The religious bad-argument-purveyors are out in force. Lloyd Eby at World Peace Herald for instance. He says an earlier article of his got a lot of ‘responses and comments from atheists who claim that this article misrepresents what atheism is and what atheists actually believe.’ Now there’s a surprise – religious people generally do such a good job of representing what atheism is and what atheists actually believe. No strawmen there! Hardly ever.

So Eby answers the answers.

If we accept the usual or most prevalent definition of religion, a definition in which religion is explicitly tied to belief in and/or service of a supernatural god or supreme being, then atheism could not be a religion because active atheism can be defined or described as the positive rejection of the existence of any supernatural god or supreme being. Atheism is the active belief that there is no god. As one atheist put it, “Atheism is the rejection of supernatural belief. As an atheist, I do not believe in the reality of any supernatural being, and as a result of this, reject religion.”

Well there’s a bad start. That’s his first paragraph, apart from the exposition, and already he’s done exactly what he’s accused of doing. Furthermore he’s done it in the space of one sentence, in full view of the readers, and apparently without awareness that he’s done it. That’s what I call sloppy. Behold the translation – the atheist he quotes says ‘I do not believe in the reality of any supernatural being’ but Eby cites that as illustration of his version, ‘Atheism is the active belief that there is no god’ – and he apparently doesn’t see (or else he’s being tricksy) that the two are different – that he’s translated. Theists are always doing this! It’s highly irritating, and it’s dirty pool. Not believing something is not identical to believing that something not. Some atheists of course do ‘actively’ believe there is no god, but a great many don’t. A great many atheists are just, what the word implies, not theists. That’s all. Theists don’t get to redefine the word to make their case – except they do, because they do it all the time, and get away with it.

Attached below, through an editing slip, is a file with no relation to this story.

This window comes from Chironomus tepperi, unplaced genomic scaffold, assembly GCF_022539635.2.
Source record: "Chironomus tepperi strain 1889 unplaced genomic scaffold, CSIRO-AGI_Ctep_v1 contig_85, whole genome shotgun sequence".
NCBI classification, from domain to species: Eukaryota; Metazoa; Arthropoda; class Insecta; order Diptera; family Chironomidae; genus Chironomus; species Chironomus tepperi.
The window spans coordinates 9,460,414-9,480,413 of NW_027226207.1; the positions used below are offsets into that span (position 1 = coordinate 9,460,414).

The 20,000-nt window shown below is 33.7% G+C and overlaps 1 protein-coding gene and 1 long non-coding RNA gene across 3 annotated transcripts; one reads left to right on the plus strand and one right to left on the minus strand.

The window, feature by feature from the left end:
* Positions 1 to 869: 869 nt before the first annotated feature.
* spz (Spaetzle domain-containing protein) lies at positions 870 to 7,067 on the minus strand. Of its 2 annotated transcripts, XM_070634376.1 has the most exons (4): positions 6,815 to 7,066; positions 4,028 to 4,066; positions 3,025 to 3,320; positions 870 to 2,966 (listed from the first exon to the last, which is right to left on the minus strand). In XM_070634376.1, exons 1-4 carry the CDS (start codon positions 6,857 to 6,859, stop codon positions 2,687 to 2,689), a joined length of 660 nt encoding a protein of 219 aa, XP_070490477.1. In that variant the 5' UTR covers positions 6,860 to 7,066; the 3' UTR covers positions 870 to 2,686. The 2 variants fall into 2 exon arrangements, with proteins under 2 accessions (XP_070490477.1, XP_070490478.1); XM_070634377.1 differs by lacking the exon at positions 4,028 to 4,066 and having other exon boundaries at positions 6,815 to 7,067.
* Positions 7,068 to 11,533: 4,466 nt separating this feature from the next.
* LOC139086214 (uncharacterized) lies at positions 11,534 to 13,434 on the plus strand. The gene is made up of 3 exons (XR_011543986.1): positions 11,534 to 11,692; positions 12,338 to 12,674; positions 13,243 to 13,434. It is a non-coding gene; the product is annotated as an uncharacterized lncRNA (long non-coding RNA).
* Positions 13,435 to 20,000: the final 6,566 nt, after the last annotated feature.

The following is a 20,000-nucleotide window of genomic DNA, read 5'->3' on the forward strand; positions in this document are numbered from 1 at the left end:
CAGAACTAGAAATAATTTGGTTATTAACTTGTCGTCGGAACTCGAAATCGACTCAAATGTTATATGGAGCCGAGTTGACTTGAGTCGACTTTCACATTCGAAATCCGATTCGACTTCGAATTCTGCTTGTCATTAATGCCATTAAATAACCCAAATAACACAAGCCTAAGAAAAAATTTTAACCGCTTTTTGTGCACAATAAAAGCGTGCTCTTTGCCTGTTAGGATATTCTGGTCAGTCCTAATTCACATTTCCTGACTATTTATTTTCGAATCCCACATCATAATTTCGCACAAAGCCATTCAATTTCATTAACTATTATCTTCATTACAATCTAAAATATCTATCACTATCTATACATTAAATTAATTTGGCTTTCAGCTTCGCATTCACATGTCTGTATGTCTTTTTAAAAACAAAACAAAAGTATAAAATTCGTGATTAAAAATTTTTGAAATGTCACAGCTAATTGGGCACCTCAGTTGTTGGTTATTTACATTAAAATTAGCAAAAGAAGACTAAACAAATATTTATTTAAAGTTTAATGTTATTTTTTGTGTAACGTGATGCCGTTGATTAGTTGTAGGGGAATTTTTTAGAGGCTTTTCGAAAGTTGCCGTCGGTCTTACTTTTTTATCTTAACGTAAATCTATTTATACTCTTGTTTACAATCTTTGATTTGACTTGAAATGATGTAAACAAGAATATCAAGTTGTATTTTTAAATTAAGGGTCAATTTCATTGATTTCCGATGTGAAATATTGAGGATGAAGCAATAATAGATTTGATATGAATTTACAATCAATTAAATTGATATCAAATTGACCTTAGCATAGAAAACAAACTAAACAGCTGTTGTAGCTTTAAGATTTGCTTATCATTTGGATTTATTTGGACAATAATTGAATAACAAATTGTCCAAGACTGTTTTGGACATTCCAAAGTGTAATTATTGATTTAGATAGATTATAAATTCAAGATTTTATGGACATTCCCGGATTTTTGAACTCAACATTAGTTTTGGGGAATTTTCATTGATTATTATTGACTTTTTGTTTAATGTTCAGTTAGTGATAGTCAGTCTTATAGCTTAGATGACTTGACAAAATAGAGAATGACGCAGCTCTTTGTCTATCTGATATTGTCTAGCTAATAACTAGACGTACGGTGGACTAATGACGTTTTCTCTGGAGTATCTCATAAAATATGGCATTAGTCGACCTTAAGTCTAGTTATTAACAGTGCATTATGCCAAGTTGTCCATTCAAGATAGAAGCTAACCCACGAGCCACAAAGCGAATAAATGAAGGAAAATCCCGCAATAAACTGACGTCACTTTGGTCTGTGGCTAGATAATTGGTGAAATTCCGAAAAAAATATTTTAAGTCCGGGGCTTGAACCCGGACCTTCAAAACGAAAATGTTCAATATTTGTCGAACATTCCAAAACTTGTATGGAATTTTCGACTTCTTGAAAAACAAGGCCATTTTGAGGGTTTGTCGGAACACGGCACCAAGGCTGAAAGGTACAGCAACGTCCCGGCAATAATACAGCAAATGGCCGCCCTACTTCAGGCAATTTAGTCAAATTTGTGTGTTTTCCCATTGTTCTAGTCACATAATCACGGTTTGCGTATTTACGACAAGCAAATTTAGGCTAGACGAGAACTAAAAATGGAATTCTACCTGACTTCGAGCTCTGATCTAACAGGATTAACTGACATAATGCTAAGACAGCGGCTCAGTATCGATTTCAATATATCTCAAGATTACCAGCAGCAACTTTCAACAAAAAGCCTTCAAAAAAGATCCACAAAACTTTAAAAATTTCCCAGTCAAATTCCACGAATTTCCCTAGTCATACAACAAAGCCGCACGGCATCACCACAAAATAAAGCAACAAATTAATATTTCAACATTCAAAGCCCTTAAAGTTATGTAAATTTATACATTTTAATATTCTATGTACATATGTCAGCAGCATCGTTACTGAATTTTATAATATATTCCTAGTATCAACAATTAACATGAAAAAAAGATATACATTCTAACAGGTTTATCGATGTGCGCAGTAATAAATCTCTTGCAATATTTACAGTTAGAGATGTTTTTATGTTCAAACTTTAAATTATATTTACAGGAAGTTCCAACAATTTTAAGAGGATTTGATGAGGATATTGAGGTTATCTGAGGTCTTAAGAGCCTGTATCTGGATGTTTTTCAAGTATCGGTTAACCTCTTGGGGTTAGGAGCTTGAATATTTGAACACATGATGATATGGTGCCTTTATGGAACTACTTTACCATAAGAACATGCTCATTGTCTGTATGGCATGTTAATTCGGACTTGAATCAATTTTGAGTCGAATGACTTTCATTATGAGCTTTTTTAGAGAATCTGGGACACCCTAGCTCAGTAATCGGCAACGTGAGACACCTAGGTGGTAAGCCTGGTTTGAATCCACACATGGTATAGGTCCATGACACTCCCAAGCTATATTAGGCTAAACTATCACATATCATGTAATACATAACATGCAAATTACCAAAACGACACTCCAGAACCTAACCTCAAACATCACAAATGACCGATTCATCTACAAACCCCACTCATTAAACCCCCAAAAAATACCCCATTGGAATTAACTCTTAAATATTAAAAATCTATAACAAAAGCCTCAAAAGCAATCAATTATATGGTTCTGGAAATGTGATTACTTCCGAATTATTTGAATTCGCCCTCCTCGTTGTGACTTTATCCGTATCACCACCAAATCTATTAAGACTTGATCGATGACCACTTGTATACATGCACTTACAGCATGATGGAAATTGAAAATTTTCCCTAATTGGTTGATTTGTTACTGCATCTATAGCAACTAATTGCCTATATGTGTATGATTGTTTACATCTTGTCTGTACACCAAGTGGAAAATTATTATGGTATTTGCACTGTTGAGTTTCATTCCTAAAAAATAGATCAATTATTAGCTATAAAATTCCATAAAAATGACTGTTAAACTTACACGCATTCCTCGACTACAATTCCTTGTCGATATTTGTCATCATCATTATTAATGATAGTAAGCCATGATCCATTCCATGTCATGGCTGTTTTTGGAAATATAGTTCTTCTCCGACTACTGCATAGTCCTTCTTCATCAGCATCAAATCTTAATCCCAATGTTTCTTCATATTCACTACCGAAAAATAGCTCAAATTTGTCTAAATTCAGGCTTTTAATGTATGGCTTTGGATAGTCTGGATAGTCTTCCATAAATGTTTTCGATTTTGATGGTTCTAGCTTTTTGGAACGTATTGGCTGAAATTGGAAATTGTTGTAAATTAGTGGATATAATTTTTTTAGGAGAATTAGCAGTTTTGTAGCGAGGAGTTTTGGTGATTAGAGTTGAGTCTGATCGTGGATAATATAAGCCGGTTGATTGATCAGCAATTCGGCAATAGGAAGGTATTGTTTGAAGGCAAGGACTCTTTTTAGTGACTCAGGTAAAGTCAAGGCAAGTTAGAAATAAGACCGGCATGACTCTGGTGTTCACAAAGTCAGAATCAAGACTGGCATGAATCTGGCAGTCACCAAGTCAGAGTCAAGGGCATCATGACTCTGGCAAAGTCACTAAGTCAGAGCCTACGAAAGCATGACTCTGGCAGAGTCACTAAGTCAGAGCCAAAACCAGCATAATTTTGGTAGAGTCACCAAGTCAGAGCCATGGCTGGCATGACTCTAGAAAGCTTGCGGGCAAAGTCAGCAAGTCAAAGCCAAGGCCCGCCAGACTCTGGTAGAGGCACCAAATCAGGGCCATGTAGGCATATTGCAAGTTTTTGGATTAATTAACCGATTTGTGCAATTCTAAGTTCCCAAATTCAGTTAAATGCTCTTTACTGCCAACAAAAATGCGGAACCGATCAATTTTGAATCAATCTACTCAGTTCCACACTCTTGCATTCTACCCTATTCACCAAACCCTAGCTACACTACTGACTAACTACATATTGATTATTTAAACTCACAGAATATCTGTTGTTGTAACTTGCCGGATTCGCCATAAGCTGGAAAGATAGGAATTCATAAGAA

Oddly, farther down in the article, he makes that very distinction himself, and then says that the mere non-theists are not the atheists he’s talking about. Well that’s fair enough, but then he should have worded the opening gambit differently. More people will read the first two paragraphs than read the whole article (few people, I would guess, read a middle paragraph and nothing else, but lots read beginnings and nothing else).

I do indeed hold that theism and atheism are both religious. The atheist who thinks otherwise is mistaken because he is using a tendentious or incorrect definition of religion, a definition that attempts to privilege atheism and give it a logical, legal, and evidential status over the usual notions of religion. But that is unwarranted. The theist cannot prove that his belief is true; his belief is metaphysical and a statement of faith that goes beyond the observable evidence for it. And the atheist cannot prove that his view is true either; his belief is also metaphysical and a statement of unbelief that goes beyond the observable evidence for it.

Wait – stop right there. More dirty pool. How did ‘prove’ get in there? More tricksiness? This guy is a philosopher! He knows beliefs can be warranted without being provable. So he’s playing games. It’s a very familiar game, to pretend there is nothing between proof and belief in the sense of faith. Of course atheists can’t prove that atheism is true, but there is plenty of evidence that makes a deity seem pretty improbable. It’s reasonable to point out that there are some metaphysical beliefs or assumptions underlying the belief that evidence is evidential – that the world is orderly, and so on – but that’s not the same thing as the claim that atheism and theism are on exactly equal footing with regard to logical and evidential status.

More later.

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